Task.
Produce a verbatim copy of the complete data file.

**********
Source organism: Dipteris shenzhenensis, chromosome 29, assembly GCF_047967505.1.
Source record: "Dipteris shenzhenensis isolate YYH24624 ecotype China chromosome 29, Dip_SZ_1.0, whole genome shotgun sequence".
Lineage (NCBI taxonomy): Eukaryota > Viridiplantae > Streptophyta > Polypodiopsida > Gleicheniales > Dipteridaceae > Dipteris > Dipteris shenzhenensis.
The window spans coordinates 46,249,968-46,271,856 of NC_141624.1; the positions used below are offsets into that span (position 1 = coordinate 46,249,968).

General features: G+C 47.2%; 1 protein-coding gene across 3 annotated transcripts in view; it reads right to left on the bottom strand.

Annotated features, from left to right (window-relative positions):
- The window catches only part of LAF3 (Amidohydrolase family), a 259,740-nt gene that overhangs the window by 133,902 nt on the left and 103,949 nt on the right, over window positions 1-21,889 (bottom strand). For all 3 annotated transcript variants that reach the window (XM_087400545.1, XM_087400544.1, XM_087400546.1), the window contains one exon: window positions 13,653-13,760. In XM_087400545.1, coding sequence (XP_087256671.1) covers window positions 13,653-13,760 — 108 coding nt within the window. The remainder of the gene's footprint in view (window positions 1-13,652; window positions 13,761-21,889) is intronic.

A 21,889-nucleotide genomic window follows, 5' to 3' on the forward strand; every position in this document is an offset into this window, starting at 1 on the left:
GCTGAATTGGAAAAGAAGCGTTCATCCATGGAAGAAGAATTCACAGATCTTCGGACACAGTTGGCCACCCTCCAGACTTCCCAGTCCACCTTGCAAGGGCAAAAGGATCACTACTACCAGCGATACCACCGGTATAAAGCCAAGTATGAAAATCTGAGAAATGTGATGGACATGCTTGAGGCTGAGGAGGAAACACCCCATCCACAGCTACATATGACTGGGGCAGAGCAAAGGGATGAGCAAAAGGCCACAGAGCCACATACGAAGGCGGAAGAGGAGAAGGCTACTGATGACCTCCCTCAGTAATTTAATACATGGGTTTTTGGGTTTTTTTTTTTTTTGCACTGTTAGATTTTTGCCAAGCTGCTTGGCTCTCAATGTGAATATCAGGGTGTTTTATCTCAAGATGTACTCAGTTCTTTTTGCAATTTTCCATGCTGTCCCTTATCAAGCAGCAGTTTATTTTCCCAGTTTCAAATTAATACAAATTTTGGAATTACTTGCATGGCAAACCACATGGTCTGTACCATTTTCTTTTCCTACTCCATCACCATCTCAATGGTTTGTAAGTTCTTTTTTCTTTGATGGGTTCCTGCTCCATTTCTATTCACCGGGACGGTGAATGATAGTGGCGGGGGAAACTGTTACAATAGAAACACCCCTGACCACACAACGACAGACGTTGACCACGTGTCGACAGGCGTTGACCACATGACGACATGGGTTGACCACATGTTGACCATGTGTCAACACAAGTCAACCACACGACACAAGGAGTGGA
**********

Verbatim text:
Source organism: Dipteris shenzhenensis, chromosome 29, assembly GCF_047967505.1.
Source record: "Dipteris shenzhenensis isolate YYH24624 ecotype China chromosome 29, Dip_SZ_1.0, whole genome shotgun sequence".
Lineage (NCBI taxonomy): Eukaryota > Viridiplantae > Streptophyta > Polypodiopsida > Gleicheniales > Dipteridaceae > Dipteris > Dipteris shenzhenensis.
The window spans coordinates 46,249,968-46,271,856 of NC_141624.1; the positions used below are offsets into that span (position 1 = coordinate 46,249,968).

General features: G+C 47.2%; 1 protein-coding gene across 3 annotated transcripts in view; it reads right to left on the bottom strand.

Annotated features, from left to right (window-relative positions):
- The window catches only part of LAF3 (Amidohydrolase family), a 259,740-nt gene that overhangs the window by 133,902 nt on the left and 103,949 nt on the right, over window positions 1-21,889 (bottom strand). For all 3 annotated transcript variants that reach the window (XM_087400545.1, XM_087400544.1, XM_087400546.1), the window contains one exon: window positions 13,653-13,760. In XM_087400545.1, coding sequence (XP_087256671.1) covers window positions 13,653-13,760 — 108 coding nt within the window. The remainder of the gene's footprint in view (window positions 1-13,652; window positions 13,761-21,889) is intronic.

A 21,889-nucleotide genomic window follows, 5' to 3' on the forward strand; every position in this document is an offset into this window, starting at 1 on the left:
GCTGAATTGGAAAAGAAGCGTTCATCCATGGAAGAAGAATTCACAGATCTTCGGACACAGTTGGCCACCCTCCAGACTTCCCAGTCCACCTTGCAAGGGCAAAAGGATCACTACTACCAGCGATACCACCGGTATAAAGCCAAGTATGAAAATCTGAGAAATGTGATGGACATGCTTGAGGCTGAGGAGGAAACACCCCATCCACAGCTACATATGACTGGGGCAGAGCAAAGGGATGAGCAAAAGGCCACAGAGCCACATACGAAGGCGGAAGAGGAGAAGGCTACTGATGACCTCCCTCAGTAATTTAATACATGGGTTTTTGGGTTTTTTTTTTTTTTGCACTGTTAGATTTTTGCCAAGCTGCTTGGCTCTCAATGTGAATATCAGGGTGTTTTATCTCAAGATGTACTCAGTTCTTTTTGCAATTTTCCATGCTGTCCCTTATCAAGCAGCAGTTTATTTTCCCAGTTTCAAATTAATACAAATTTTGGAATTACTTGCATGGCAAACCACATGGTCTGTACCATTTTCTTTTCCTACTCCATCACCATCTCAATGGTTTGTAAGTTCTTTTTTCTTTGATGGGTTCCTGCTCCATTTCTATTCACCGGGACGGTGAATGATAGTGGCGGGGGAAACTGTTACAATAGAAACACCCCTGACCACACAACGACAGACGTTGACCACGTGTCGACAGGCGTTGACCACATGACGACATGGGTTGACCACATGTTGACCATGTGTCAACACAAGTCAACCACACGACACAAGGAGTGGA